Quite often in practice we come across offers to purchase or sale agreements of immovable property containing a clause which makes provision for non-refundable deposits. The same sale agreement usually contains a breach clause which stipulates that, in the event of a breach of contract on the part of the purchaser, which breach is not rectified within a specific period of time, the seller can cancel such agreement and retain all amounts paid by the purchaser in respect of the purchase price, including the deposit, as a penalty for damages suffered by the seller.

It is important to note that, in terms of the Conventional Penalties Act (Act 15 of 1962) (the “Act”), any penalty for damages contained in, for example, a sale agreement for immovable property, shall be subject to the provisions of the Act. It specifically states in section 3 that:

“If upon the hearing of a claim for a penalty, it appears to a court that such penalty is out of proportion to the prejudice suffered by the creditor by reason of the act or omission in respect of which the penalty was stipulated, the court may reduce the penalty to such extent as it may consider equitable under the circumstances: Provided that in determining the extent of such prejudice the court shall take into consideration not only the creditor’s proprietary interest, but any other rightful interest that may be effected by the act or omission in question.”

Section 4 of the Act further covers a forfeiture stipulation resulting from the withdrawal from a sale agreement and subsequently also applies to the retention of certain amounts already paid by a purchaser as liquidated damages. The courts will have the discretion to reduce the penalty to such extent as it may consider equitable under the circumstances. Therefore, the penalty can still be higher than the actual loss or damages suffered. The onus rests on the defaulting purchaser to prove that the penalty is unreasonable.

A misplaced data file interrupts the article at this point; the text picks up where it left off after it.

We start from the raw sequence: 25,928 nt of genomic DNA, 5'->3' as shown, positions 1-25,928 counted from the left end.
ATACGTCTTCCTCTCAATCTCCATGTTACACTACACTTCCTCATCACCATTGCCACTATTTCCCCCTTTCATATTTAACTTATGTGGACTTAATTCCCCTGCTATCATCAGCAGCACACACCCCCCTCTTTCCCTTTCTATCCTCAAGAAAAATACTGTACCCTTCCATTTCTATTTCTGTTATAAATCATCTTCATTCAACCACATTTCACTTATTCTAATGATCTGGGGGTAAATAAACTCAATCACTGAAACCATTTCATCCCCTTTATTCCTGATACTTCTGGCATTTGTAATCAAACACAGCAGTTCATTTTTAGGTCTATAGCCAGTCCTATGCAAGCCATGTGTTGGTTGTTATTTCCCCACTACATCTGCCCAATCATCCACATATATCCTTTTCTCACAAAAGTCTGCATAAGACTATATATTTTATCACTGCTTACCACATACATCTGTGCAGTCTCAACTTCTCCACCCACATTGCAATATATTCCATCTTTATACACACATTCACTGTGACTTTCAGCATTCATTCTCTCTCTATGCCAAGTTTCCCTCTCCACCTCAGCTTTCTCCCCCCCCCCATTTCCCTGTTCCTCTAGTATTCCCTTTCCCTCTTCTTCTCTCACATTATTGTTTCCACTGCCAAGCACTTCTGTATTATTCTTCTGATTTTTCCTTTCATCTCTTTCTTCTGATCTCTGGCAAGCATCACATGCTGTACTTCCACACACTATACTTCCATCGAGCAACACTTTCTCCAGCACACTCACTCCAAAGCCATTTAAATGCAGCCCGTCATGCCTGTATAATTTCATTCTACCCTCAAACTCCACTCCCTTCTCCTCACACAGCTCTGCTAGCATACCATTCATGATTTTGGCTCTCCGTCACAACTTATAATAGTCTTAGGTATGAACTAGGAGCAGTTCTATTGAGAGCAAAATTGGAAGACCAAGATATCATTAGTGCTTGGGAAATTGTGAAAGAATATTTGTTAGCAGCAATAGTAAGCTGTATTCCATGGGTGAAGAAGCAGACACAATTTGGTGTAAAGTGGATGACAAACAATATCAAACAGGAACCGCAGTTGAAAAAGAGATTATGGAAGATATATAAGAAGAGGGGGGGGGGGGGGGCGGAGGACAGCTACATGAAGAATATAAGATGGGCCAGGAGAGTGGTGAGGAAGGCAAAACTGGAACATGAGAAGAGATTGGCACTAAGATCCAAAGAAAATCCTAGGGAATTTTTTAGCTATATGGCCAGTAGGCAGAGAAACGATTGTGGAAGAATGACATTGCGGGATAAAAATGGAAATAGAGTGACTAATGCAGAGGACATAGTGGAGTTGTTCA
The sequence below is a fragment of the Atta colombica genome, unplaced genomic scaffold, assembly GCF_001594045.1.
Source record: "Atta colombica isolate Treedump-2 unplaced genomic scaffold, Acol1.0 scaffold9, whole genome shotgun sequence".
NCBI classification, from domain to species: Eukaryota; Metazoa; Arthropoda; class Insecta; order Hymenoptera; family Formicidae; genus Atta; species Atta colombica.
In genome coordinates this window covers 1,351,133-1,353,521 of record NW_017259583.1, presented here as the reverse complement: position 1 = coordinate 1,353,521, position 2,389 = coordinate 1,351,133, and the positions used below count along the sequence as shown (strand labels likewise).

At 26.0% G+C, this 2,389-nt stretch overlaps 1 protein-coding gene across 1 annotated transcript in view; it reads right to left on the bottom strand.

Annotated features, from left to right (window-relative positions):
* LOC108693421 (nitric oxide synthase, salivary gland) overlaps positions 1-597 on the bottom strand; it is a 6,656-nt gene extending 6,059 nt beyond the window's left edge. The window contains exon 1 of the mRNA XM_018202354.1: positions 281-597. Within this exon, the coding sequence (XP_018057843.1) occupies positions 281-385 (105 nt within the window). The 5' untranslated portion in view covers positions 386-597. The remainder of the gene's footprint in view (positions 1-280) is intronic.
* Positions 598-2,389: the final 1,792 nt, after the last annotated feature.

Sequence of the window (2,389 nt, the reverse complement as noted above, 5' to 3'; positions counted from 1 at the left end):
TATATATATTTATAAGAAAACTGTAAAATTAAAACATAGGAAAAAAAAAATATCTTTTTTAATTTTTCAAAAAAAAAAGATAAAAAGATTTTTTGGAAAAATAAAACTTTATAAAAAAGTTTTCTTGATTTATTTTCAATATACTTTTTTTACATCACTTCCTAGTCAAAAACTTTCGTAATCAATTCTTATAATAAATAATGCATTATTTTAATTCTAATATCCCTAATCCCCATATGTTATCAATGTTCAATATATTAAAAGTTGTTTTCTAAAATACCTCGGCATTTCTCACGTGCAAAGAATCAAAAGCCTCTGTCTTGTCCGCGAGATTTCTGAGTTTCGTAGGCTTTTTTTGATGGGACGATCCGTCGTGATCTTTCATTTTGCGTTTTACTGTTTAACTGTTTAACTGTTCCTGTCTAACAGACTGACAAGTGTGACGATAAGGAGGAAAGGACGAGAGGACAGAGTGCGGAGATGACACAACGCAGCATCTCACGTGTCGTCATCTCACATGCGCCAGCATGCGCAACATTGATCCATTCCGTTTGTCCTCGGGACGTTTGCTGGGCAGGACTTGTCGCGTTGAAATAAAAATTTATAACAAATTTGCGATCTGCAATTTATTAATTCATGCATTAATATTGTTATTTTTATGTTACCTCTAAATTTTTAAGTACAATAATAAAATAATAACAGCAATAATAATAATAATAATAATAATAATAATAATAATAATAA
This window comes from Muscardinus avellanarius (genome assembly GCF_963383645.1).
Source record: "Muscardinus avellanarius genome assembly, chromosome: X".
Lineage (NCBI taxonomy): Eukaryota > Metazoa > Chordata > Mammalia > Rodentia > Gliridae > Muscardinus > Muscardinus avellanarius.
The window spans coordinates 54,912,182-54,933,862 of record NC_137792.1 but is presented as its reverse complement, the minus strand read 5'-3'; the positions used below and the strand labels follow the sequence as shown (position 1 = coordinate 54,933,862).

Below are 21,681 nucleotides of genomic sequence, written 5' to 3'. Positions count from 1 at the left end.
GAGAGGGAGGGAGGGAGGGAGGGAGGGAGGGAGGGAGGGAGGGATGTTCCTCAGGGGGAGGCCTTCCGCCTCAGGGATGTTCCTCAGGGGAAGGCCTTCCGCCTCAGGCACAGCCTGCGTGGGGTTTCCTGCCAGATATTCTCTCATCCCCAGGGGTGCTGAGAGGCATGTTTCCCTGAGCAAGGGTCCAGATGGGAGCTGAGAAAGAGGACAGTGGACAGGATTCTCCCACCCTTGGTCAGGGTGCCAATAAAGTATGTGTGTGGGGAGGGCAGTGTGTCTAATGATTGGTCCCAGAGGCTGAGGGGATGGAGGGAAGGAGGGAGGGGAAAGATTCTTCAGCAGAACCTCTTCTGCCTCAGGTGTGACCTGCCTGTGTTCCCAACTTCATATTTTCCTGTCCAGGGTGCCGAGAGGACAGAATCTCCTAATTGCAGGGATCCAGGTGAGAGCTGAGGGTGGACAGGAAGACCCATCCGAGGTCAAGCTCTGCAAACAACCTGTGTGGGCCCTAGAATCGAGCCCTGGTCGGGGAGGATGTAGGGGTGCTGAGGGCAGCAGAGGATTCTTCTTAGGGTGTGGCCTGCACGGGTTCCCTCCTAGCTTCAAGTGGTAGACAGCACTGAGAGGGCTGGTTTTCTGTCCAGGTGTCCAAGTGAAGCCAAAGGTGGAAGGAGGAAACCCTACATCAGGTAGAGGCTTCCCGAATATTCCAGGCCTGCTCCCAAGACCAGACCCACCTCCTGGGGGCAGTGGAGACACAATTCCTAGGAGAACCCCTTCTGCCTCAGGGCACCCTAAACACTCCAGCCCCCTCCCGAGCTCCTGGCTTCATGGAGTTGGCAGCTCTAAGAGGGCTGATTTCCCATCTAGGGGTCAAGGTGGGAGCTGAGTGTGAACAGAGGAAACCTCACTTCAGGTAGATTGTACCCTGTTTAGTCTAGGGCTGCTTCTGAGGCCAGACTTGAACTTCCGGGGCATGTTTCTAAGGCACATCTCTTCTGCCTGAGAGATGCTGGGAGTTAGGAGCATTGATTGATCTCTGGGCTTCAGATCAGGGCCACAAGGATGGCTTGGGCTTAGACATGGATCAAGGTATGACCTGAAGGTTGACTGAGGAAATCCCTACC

Estate agents should be careful when concluding sale agreements for immovable property and should never create an expectation with a seller that he will be entitled to the full deposit or monies paid to the conveyancers in respect of the purchase price if a purchaser breaches the agreement which leads to the cancellation thereof.

It cannot be expected of conveyancers to simply pay the monies held in their trust account to either party when such a cancellation occurs. In the absence of an agreement between the seller and the purchaser, our courts will have to make an order as to penalties.

Most sale agreements will also determine when the estate agent’s commission is payable and such commission will usually be payable even if the agreement is cancelled. The estate agent will be entitled to such commission even if the agent resells the property from the same seller to a different purchaser after the cancellation. However, a conveyancer cannot assume that the agreement has been validly cancelled and that the purchaser is at fault.

Whatever the case may be, it is advised that conveyancers hold any monies paid by purchasers in their trust accounts until such stage as the parties have reached an agreement or a court order is obtained. The penalty must be agreed upon between the parties in writing, or the court must be sought to quantify the amount payable as a penalty. It is best to provide in a sale agreement that, if the purchaser breaches the agreement and the seller subsequently cancels the agreement, the conveyancers are authorised to hold the deposit in trust pending determination of the seller’s damages. This will afford the purchaser to approach a competent court should he feel that the penalty payable is disproportionate to the damages suffered by the seller.














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